The Florida Supreme Court has denied requests that it reconsider a controversial May decision that revised standards for expert witnesses in lawsuits.
The court, in a 6-1 ruling Friday, rejected rehearing requests filed by the Code and Rules of Evidence Committee of The Florida Bar and Jacksonville attorneys Howard Coker and James Holland.
The court, with Justice Jorge Labarga dissenting, did not explain its reasoning. The issue deals with long-debated standards for expert testimony, which can play a key role in complicated civil and criminal cases.
In 2013, the Legislature approved a law that sought to move to what is known as the “Daubert” standard for determining whether expert testimony should be allowed. Business groups had lobbied for the change, arguing that “junk science” was being allowed into cases under another standard, known as the “Frye” standard.
But in 2017, the Supreme Court, which has the power to set court procedures, blocked the move to the Daubert standard. In a 4-2 decision, it pointed to “grave constitutional concerns” about the Legislature’s effort to change the standard.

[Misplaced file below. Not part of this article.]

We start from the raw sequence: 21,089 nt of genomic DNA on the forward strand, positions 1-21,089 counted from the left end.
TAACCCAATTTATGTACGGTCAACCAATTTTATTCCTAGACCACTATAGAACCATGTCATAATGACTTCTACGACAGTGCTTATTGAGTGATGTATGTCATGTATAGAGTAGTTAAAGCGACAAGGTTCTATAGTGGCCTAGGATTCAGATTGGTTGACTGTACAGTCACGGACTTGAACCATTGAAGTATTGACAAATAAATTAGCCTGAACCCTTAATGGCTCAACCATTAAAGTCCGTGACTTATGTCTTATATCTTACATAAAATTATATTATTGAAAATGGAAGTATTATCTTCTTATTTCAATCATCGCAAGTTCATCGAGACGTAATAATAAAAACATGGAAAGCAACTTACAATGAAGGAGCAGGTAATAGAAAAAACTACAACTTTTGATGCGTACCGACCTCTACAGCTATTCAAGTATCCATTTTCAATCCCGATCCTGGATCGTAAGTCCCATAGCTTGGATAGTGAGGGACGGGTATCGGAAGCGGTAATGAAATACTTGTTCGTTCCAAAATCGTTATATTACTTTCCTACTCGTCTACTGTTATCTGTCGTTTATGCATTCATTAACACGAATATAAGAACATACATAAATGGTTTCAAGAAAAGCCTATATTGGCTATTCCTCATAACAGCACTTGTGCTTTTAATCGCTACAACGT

But in May, after Gov. Ron DeSantis’ appointment of three new justices to fill vacancies, the court changed direction and moved to the Daubert standard. In a June motion for rehearing, the Bar committee pointed to the Supreme Court making the change without going through a typical process for setting rules.
“While it is clear the (Supreme) Court supports the content of the Daubert amendments as a rule of evidence, there has been no input from any member of the bench, the bar, or the citizenry that accounts for the change,” the committee’s motion said.
“The (Supreme) Court, in this case, revisited the final administrative decision without giving any notice or opportunity to be heard to practitioners or the public who are ‘on the ground’ using the rules.”